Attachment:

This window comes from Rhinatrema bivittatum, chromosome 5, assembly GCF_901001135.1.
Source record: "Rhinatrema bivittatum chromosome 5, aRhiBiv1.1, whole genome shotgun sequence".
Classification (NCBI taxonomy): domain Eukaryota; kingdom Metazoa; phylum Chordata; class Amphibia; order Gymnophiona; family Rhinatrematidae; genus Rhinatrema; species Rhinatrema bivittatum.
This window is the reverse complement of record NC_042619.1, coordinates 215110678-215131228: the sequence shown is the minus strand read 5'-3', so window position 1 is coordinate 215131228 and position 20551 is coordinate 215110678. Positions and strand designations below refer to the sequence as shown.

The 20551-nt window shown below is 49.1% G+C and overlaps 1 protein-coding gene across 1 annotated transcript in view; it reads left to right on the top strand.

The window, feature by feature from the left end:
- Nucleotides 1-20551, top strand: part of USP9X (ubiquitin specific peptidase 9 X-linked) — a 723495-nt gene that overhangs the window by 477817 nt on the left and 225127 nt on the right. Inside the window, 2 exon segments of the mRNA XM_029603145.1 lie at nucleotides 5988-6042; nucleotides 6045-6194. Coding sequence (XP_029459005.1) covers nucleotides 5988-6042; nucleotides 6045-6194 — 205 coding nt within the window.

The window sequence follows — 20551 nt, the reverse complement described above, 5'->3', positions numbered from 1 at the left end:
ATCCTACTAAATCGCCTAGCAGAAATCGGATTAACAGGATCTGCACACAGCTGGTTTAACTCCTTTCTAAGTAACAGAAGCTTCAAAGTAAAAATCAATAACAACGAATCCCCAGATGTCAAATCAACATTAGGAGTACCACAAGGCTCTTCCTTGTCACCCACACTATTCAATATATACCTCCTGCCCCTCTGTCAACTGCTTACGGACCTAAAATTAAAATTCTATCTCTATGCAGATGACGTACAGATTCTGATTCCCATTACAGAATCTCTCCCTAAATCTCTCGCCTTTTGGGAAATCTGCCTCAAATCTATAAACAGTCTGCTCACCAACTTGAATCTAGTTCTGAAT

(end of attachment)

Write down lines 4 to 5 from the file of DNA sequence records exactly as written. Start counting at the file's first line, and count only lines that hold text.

This window is the reverse complement of record NC_042619.1, coordinates 215110678-215131228: the sequence shown is the minus strand read 5'-3', so window position 1 is coordinate 215131228 and position 20551 is coordinate 215110678. Positions and strand designations below refer to the sequence as shown.

The 20551-nt window shown below is 49.1% G+C and overlaps 1 protein-coding gene across 1 annotated transcript in view; it reads left to right on the top strand.